An Ohio woman claims that long-term use of AstraZeneca's Nexium, a heartburn drug, caused such severe bone deterioration that she "was simply walking when a bone in her leg suddenly broke in half." 

Nexium is AstraZeneca's best-selling drug and the third largest-selling drug in the world, bringing in $5.2 billion in 2008.

In her suit filed in U.S. District Court in Houston, Ginny Begin of Toledo says she suffered severe bone deterioration resulting in numerous fractures after taking Nexium, a popular prescription-strength drug used to treat heartburn, acid reflux and other digestive problems.

However, while Nexium reduces acid in the stomach, it also prevents calcium absorption, which casues bone deterioration and eventual fractures, her suit charges.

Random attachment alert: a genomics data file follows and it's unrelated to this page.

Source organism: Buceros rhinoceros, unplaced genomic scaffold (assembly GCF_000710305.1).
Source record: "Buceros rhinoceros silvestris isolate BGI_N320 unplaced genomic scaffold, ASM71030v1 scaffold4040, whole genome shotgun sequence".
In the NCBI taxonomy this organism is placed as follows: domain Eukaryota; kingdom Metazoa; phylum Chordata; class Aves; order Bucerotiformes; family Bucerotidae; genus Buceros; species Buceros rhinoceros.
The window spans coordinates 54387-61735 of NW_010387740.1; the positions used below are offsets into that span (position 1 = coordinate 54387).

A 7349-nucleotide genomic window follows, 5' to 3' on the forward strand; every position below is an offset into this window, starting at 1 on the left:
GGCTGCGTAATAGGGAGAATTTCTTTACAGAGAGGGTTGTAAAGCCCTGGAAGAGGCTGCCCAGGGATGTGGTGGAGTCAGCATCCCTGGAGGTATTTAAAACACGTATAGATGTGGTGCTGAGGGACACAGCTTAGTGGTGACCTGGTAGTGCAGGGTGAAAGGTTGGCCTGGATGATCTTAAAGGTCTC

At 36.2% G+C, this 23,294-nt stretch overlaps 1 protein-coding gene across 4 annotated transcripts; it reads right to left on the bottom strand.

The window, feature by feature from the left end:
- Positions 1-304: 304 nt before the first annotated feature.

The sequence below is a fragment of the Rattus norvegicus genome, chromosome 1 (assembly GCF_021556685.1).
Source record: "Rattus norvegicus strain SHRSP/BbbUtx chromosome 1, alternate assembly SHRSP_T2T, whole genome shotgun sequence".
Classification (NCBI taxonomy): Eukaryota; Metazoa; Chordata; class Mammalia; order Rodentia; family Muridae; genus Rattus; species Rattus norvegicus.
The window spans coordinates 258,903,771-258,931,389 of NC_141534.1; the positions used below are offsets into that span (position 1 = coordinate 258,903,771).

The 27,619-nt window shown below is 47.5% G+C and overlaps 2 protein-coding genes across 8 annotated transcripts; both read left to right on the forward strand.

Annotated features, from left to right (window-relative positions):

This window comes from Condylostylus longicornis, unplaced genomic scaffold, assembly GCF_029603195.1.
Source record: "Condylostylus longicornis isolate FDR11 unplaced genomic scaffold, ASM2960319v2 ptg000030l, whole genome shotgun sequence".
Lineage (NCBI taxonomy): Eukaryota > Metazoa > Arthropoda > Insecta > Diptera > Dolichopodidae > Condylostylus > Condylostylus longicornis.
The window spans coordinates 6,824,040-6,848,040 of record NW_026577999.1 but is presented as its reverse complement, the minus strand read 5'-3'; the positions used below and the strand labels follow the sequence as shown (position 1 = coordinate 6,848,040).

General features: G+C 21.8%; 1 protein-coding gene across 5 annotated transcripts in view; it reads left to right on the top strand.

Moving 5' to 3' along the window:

The suit noted that the U.S. Food and Drug Administration issued a safety alert warning of the risk of osteoporosis and fractures in March 2011 but says that the risk of fractures had been demonstrated as early as 2006.

In particular, the suit notes, studies found that the risk of fracture increases significantly for patients over 50. Begin, 58, took Nexium every day from 2003 until 2011, she said.

On July 11, 2005, Begin was "simply walking" when a bone in her leg suddenly broke in half. In June 2007, the same bone broke again and three bones in Begin's ankle shattered.

"Despite knowing Nexium causes bones to deteriorate and break, Defendants marketed and sold Nexium without warning consumers of the significant risks of bone deterioration and fractures," the suit charges.

The suit seeks an award for pain, suffering, loss of employment, medical expenses and punitive damages.